The persistence of unemployment and an uneven wage market

Finding work is becoming more difficult for young Australians. With one in three young people unemployed or underemployed, young people are not benefiting from economic or job growth in the state. The youth unemployment rate is more than twice Australia’s overall unemployment rate and in NSW, 84,900 young people are not in paid work. Despite 60% of young Australians achieving post school qualifications, half of Australia’s 25-year-olds are unable to secure full-time employment.

Young people want education to be free or more affordable, to ensure that everyone has access to a well-funded and relevant education system, according to a survey of 3,400 young people done by Youth Action in 2018. Young people, especially those from rural and remote areas, those with a disability, and those from low SES backgrounds continue to face disproportionate challenges in our state education system.

Historically Australians trust government provided services

Australians historically trust government: we may distrust our politicians and abhor their behaviour, historian Judith Brett says, but we value the role of government in our lives, which includes trusting our electoral system. The challenges of living in a harsh land such as Australia has meant that we rely on – the turn to – governments much more than, say, Americans.

The “long tail” of VET FEE HELP

The now-closed but disastrous and much-abused VET FEE-HELP Commonwealth loan scheme – still causing pain years later – has exhausted the population hearing about failed private for profit VET providers and created a longing for a past time when education providers were reliable, ethical and consistent. VET FEE-HELP was “the biggest public policy scandal in Australian history: the systematic rorting of the vocational education and training system.”

The persistence of the TAFE brand

One of CCA’s regional NSW members has reported students standing outside his community college, saying “I’m going to TAFE today”. Except they weren’t; they were attending the local community college.

No other post-secondary provider has the same level of national awareness in Australia as TAFE does: certainly not Community colleges (not even close), which my organisation represents. And probably no individual university, given their local and state locations.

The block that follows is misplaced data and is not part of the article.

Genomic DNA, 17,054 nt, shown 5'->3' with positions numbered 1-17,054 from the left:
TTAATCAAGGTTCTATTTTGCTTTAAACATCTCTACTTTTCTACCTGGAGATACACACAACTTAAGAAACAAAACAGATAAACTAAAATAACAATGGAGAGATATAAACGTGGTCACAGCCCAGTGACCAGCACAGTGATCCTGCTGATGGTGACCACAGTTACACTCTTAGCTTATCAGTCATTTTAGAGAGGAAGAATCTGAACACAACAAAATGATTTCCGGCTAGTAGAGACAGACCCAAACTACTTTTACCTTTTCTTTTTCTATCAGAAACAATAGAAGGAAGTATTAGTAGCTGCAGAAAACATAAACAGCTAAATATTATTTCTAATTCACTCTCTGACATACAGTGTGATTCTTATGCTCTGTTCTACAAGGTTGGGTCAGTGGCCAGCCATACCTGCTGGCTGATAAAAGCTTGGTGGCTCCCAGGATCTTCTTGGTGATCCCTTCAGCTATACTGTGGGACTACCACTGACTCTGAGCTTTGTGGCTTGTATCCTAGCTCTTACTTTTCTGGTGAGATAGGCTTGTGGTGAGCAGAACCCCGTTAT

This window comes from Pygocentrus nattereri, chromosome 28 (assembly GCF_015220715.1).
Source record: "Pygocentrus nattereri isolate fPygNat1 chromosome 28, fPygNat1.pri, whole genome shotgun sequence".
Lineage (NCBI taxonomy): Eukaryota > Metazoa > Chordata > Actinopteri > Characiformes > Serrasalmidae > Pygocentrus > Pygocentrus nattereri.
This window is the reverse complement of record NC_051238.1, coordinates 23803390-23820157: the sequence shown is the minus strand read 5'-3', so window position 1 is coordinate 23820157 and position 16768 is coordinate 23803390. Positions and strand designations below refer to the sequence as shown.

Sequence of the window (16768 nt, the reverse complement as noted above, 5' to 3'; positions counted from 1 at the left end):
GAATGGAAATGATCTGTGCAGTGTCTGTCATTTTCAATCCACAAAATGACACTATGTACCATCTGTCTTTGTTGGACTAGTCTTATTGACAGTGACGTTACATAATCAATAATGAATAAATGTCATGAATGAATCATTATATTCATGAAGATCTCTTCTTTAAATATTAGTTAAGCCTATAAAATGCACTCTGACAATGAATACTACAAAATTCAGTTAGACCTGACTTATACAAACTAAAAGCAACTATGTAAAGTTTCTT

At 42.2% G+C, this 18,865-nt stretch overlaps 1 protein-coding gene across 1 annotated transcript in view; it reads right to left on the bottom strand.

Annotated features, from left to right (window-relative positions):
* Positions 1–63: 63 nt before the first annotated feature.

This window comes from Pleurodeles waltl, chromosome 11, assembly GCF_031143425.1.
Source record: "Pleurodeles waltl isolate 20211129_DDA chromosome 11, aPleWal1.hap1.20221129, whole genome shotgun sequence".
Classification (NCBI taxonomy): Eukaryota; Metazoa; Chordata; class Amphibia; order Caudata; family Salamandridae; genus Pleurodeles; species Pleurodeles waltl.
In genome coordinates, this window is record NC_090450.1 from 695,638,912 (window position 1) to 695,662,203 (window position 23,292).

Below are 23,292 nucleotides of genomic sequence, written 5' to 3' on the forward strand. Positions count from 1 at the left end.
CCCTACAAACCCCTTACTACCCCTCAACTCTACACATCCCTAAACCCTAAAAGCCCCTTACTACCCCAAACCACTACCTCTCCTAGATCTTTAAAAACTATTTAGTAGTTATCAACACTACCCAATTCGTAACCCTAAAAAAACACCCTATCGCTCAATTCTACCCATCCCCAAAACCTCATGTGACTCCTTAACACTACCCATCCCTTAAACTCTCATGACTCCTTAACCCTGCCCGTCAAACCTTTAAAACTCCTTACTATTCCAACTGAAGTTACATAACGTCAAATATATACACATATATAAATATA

TAFE NSW points to a history extending back almost 185 years to the establishment of Sydney Technical College, although the name Technical and Further Education – TAFE – was not fully established until the 1970s with the 1974 Kangan Report.

Finally, there is a growing (although uneven) realisation that VET and higher education now constitute a continuum and that public institutions serve the population very capably in higher ed, so why should VET be different?

TAFE AND THE NOT-FOR-PROFIT COMMUNITY EDUCATION SECTOR

Community Colleges Australia recognises the shared values and important contributions that TAFE and community education providers undertake to promote access and equity in education and training across all segments of Australian society.

CCA also believes that to meet Australia’s skills needs and to promote sustainable economic development, it is essential that governments directly fund and operate VET providers and systems. CCA recognises that TAFE is both the largest provider and an anchor institution for equitable VET, playing a particularly important role in training apprentices; skilling regional, rural and remote Australian communities; and meeting the needs of special groups such as Indigenous Australians. (Read CCA’s full policy on TAFE here.)

CCA welcomes the commitment of almost all NSW political parties to increase TAFE funding at the expense of private for-profit VET providers is welcome. While the NSW VET sector will benefit enormously from the reinvigoration of TAFE, it should not come at the expense of the state’s vital and active not-for-profit community-managed education providers, which deliver more than 5% of government-funded VET in New South Wales.

Community providers specialise in reaching the state’s most vulnerable and disadvantaged groups such as Indigenous people, those over age 45, people with disabilities, lower socio-economic learners and especially people living in regional and rural New South Wales. In fact, for each of these ‘equity groups’, community providers achieve a higher percentage reach than TAFE does (or the private for-profit providers, for that matter).

CCA encourages all NSW parties to frame their policies in such a way that ensures that the community sector – with our high ethical standards – is not disadvantaged by increased support for TAFE, and is included in free courses, especially in areas where our providers specialise, such as aged care, child care and disability care.

Community education providers are a natural complement to TAFE and should be treated as such.